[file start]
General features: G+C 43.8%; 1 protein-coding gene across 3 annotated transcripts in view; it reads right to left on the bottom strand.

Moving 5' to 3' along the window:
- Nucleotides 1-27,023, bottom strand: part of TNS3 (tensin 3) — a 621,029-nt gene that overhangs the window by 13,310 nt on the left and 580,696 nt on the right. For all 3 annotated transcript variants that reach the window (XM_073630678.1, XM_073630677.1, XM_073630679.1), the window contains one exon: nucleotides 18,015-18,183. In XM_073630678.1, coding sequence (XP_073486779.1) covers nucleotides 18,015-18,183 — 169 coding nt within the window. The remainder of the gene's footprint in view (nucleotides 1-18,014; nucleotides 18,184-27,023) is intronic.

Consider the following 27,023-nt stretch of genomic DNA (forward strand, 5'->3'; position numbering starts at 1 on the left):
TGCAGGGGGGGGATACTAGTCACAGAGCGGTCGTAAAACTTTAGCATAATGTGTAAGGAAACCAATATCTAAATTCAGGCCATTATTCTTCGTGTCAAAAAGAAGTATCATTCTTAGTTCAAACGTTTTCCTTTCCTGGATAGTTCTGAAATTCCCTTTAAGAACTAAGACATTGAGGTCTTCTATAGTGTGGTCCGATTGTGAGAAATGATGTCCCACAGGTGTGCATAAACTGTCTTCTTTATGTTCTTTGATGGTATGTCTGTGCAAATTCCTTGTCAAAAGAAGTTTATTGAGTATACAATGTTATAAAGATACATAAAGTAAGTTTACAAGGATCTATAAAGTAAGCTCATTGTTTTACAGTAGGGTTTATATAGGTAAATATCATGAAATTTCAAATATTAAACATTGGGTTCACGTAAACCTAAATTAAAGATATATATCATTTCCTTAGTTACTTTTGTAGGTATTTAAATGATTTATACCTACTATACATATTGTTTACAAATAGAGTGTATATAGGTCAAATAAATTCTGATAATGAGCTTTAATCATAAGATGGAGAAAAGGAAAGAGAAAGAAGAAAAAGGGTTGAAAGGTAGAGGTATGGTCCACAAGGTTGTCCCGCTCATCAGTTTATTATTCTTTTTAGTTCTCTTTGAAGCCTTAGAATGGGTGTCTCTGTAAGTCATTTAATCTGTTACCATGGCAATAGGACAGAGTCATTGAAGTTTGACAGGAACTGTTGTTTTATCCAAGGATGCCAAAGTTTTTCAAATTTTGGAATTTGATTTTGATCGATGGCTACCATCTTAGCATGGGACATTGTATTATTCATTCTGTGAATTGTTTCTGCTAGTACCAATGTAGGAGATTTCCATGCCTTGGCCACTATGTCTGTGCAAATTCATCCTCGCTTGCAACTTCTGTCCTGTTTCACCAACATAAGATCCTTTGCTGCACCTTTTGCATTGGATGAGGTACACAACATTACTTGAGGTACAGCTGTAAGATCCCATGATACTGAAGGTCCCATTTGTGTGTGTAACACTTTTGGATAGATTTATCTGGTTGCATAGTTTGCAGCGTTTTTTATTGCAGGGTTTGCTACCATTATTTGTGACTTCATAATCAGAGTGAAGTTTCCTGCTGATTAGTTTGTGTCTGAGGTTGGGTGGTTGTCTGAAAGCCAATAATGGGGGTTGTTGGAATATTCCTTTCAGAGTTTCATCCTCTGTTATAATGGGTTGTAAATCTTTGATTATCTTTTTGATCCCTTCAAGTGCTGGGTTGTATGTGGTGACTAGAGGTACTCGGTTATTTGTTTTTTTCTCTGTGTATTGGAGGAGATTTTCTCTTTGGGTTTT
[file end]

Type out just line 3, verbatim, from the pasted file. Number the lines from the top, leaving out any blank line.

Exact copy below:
- Nucleotides 1-27,023, bottom strand: part of TNS3 (tensin 3) — a 621,029-nt gene that overhangs the window by 13,310 nt on the left and 580,696 nt on the right. For all 3 annotated transcript variants that reach the window (XM_073630678.1, XM_073630677.1, XM_073630679.1), the window contains one exon: nucleotides 18,015-18,183. In XM_073630678.1, coding sequence (XP_073486779.1) covers nucleotides 18,015-18,183 — 169 coding nt within the window. The remainder of the gene's footprint in view (nucleotides 1-18,014; nucleotides 18,184-27,023) is intronic.